Agility Feat - Custom Software Development

How to build a real-time data chart with PubNub...

Posted By:

Arin Sime

How to build a real-time data chart with PubNub and D3.js

Today we’re going to play around with real-time data transfers using PubNub and animated charts using D3.js. We’ll use these tools to build an interactive bar chart which reacts to data sent from a different browser window.

When we’re done you should have something which looks like this:

First things first. Let’s get to know our tools.

PubNub is both a company and a product. They have a network dedicated to scalable real-time communications and provide API’s for a multitude of programming languages, to make it easy to harness the power of their infrastructure. Today we are going to be using their Javascript API to handle our data transfers.

As a side-note. At AgilityFeat we love PubNub. We love it so much that they wrote about a product we built for a client of ours which relies heavily on their Javascript API. Be sure to check it out after finishing up with this post.

D3.js or D3 for short, is a Javascript data visualization library with a ridiculous amount of readily-available charts, and a built-in engine which allows to create any kind of data graph you can think of.

Just take a look at the examples gallery on their website, it’s massive!

D3 relies heavily on CSS3 and HTML5, especially on transitions as well as the canvas tag (which is where most of the magic happens).

What you’ll need

  • Git
  • A text editor

Elements we are going to build

  • A “client” containing a bar chart which will recieve data through PubNub and react accordingly.
  • A “server” app which will publish data through PubNub to a channel which the client will be subscribed to.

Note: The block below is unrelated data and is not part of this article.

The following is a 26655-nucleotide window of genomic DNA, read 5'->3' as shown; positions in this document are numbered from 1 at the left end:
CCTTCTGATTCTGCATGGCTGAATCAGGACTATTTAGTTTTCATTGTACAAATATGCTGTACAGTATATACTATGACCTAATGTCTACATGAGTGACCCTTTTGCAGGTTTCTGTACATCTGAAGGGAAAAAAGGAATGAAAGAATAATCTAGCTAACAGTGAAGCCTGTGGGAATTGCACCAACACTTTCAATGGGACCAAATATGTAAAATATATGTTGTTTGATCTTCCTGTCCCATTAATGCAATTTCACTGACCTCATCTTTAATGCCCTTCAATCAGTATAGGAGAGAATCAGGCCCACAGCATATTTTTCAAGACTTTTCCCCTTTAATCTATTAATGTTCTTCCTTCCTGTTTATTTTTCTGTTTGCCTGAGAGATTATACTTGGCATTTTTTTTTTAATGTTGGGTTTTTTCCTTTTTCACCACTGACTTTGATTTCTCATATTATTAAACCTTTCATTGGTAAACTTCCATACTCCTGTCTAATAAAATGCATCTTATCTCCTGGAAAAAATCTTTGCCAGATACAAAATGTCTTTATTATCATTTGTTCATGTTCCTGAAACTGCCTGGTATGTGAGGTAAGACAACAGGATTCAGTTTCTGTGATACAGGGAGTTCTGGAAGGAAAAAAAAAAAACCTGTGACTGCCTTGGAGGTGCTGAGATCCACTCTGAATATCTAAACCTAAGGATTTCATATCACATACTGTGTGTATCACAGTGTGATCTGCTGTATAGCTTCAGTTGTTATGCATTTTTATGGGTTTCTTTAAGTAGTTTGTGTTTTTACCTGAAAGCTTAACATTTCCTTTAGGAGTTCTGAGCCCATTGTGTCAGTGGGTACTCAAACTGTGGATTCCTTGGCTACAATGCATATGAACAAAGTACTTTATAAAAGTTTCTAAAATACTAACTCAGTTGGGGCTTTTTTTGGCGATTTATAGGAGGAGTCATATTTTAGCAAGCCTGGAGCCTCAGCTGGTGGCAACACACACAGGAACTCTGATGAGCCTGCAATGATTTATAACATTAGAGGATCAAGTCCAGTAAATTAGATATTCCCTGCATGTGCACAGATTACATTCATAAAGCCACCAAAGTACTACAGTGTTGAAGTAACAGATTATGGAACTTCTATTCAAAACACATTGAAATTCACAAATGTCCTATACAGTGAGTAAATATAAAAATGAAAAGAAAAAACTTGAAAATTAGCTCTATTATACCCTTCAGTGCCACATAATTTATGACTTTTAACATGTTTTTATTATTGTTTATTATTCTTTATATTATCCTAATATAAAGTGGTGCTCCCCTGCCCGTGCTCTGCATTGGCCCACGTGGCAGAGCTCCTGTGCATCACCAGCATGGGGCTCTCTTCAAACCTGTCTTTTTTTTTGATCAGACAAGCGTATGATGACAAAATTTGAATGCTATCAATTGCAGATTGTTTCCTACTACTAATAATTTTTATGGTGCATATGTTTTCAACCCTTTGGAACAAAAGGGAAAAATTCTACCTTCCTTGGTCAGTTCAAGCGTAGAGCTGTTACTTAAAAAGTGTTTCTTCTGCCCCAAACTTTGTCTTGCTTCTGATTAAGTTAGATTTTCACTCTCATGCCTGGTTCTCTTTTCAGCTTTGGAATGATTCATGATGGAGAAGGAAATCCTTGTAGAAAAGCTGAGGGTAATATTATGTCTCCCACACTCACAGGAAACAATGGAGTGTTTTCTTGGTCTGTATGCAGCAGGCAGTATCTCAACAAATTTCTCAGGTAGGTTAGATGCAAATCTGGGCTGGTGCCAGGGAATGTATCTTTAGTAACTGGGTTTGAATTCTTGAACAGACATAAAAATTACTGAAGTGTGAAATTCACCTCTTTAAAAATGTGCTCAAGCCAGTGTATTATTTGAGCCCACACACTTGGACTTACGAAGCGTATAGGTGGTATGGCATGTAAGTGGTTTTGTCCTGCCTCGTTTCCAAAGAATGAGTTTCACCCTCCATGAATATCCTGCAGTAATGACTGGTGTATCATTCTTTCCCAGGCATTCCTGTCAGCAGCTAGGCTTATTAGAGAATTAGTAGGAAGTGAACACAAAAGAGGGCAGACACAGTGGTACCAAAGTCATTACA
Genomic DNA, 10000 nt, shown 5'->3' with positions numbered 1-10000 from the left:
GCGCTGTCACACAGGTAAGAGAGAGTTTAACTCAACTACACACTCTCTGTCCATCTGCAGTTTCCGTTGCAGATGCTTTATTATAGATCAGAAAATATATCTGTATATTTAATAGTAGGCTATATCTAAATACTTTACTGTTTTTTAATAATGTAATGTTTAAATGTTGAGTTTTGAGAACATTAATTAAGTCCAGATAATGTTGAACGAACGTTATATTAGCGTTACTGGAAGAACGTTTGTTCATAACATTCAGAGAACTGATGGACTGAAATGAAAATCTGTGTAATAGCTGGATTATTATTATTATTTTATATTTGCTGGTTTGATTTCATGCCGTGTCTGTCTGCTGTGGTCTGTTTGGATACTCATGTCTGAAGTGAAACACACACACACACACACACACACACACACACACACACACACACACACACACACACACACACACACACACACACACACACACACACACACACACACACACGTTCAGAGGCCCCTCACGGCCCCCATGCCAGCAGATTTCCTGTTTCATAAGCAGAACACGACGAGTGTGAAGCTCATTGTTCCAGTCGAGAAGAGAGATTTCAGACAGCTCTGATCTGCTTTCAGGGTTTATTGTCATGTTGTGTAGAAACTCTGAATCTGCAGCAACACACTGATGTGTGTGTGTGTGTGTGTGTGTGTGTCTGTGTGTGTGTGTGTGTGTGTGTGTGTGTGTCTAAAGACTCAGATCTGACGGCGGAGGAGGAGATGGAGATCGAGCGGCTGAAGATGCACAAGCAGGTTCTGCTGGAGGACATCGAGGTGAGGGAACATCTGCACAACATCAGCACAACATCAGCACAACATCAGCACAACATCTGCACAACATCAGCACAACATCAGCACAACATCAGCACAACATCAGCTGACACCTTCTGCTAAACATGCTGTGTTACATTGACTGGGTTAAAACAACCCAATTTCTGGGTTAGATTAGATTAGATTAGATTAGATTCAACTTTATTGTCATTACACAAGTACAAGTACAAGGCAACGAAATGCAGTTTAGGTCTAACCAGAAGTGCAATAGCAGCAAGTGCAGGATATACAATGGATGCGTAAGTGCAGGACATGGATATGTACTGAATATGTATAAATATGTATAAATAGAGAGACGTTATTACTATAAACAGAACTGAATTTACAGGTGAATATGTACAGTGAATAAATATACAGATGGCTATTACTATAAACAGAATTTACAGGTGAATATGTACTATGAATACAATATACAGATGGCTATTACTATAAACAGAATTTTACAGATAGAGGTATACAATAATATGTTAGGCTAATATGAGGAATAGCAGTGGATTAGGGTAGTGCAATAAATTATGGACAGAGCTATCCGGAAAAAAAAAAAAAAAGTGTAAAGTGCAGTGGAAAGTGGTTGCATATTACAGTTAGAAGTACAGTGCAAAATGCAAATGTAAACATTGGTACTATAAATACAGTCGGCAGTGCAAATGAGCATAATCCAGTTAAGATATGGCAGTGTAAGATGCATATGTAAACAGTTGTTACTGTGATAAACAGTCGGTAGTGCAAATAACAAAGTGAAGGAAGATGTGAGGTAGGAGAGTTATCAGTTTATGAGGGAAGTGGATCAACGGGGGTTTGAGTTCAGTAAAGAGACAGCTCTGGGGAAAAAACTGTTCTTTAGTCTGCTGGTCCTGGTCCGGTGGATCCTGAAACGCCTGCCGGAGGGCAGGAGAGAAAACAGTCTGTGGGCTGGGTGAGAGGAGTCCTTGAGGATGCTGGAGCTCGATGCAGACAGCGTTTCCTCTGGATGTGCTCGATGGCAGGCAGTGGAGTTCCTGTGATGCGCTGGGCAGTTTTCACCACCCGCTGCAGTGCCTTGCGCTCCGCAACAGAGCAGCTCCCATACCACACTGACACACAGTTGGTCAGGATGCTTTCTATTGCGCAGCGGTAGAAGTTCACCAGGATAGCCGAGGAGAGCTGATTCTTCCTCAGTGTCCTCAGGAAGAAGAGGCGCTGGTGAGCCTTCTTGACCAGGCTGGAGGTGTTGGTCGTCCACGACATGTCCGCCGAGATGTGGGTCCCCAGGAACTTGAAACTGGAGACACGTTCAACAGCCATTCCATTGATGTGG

Just as I did with the last post, I’m going to provide you with a repo on github which has a working example of what we are building here.

Be sure to download the repo using git:

https://github.com/agilityfeat/PubNub-Chart-Demo

In order to use it, you’ll need to head on over to PubNub’s website and sign up to get your own Publish Key and Subscribe Key.

I won’t to go into detail about the signup process and getting the keys since it is as easy as logging in once you have an account and copying and pasting:

Publish and Subscribe keys in an existing PubNub account

Once you have the keys, add them to the client.pubnub.js and server.pubnub.js files. If you get lost, follow the tutorial ’til the end and you should get a better clue of where everything goes.

Now to stir things up a little I added some sugar to the example by using Semantic UI to make the server look a little more pleasing to the eye. The code I’ll be showing here is the bare-bones version of the app. This way you have a point of reference when looking at ways to implement this sort of code within a template.

Alright, let’s get started.

Client: HTML and CSS base

We’ll begin by creating the chart so that when we move on to the actual sending of data with PubNub, we have a way to verify the arrival of said data.

Let’s begin by setting up the HTML for our client app:

<!DOCTYPE html>
<html>
<head>
  <meta charset="utf-8">